Gamepuzzles Annual Polyomino Excellence
Award for 2013 — to
Solomon W. Golomb, Ph.D.


In 2005, Kadon established a special annual award to be presented to the individual or organization that created the best new pentomino or polyomino idea of the year. Each award is a unique custom design.

For the year 2013, a lifetime award went unanimously to Solomon W. Golomb for the 60th anniversary of the genesis of the polyominoes genre in recreational mathematics. Sol introduced them as an activity for the Harvard Math Club in 1953, creating the names of the various groups and the names of the individual pieces in the pentomino series, and studying and documenting their mathematical properties. His first article, "Checker Boards and Polyominoes," appeared in the December 1954 (No. 10, Volume 61) issue of The American Mathematical Monthly.

In the May 1957 issue of Scientific American, Martin Gardner's column was based on Golomb's work and started the pentominoes' rocket ride to popularity and fame. Arthur C. Clarke became a pentomino addict and wrote them into his science fiction novel, Imperial Earth, after Stanley Kubrick changed his mind about featuring them in the movie, 2001, A Space Odyssey. Clarke also devoted a chapter to pentominoes in his autobiographical history of the space program, Ascent to Orbit, and included Kadon's address as a source of pentominoes!

In 1965, Charles Scribner's Sons published the first edition of Polyominoes. In 1994, Princeton Univ. Press brought out a revised edition (available from Kadon), and a third revision is in the works. A Japanese translation of the second edition is nearing completion. As of December 2013, over 10,000 websites showed up in a search for pentominoes.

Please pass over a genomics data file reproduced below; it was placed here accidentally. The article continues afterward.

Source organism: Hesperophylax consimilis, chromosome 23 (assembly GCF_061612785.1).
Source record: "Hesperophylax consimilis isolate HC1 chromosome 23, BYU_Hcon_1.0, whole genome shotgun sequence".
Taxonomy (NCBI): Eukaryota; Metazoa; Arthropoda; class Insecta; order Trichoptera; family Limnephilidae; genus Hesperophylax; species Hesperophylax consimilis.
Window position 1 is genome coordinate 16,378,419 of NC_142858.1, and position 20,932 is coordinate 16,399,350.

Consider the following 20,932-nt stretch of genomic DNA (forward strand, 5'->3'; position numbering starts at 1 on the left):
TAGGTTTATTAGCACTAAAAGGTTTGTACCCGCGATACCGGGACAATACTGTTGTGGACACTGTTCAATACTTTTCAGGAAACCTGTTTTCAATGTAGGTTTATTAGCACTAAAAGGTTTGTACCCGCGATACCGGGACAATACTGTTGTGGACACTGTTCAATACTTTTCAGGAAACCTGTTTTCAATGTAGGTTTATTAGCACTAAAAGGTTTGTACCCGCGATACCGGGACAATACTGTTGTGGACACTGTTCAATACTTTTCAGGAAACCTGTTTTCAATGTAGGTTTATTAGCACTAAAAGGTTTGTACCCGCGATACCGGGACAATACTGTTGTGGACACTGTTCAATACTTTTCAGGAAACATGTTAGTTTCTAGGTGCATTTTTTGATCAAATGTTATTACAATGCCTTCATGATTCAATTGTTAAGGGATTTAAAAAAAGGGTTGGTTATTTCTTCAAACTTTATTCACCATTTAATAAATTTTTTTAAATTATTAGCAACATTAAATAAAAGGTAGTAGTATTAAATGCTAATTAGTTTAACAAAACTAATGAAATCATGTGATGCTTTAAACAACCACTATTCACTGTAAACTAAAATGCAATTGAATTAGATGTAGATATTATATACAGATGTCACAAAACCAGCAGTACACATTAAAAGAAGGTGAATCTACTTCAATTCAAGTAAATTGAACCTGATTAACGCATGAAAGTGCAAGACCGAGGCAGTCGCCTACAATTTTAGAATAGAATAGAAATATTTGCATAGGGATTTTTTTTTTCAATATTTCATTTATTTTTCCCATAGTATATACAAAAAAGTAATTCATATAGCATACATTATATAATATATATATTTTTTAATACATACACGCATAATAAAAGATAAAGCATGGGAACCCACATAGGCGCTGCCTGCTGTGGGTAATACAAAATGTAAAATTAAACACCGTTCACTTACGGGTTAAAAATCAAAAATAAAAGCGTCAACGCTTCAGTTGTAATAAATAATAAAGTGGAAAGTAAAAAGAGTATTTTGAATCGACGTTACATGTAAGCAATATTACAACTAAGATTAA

Sol has been a professor of electrical engineering at the Viterbi School of Engineering, University of Southern California, for over 50 years. The fall 2012 issue of USC Viterbi Magazine celebrated Sol for his 50 years as a pioneer of modern communications and digital media—from wireless and cell phones to digital video and Mars Rover images. The article, titled "Super Sol," was delightfully illustrated with pentominoes.

The framed, interactive Gamepuzzles award commemorating the Diamond Jubilee of polyominoes was designed by Kate Jones and custom-made by Thomas Atkinson with the Kadon laser. The pieces in the framed tray are movable and playable and spell out the word POLYOMINOES and its amazing and amusing anagram, YIPE SOLOMON (discovered by Kate Jones). It has a puzzle-like display stand and engraved plaque.

Here are the instructions for playing with the set. You can print out, cut out and use these puzzle pieces:

A formal certificate accompanied the award:

Awards we bestow

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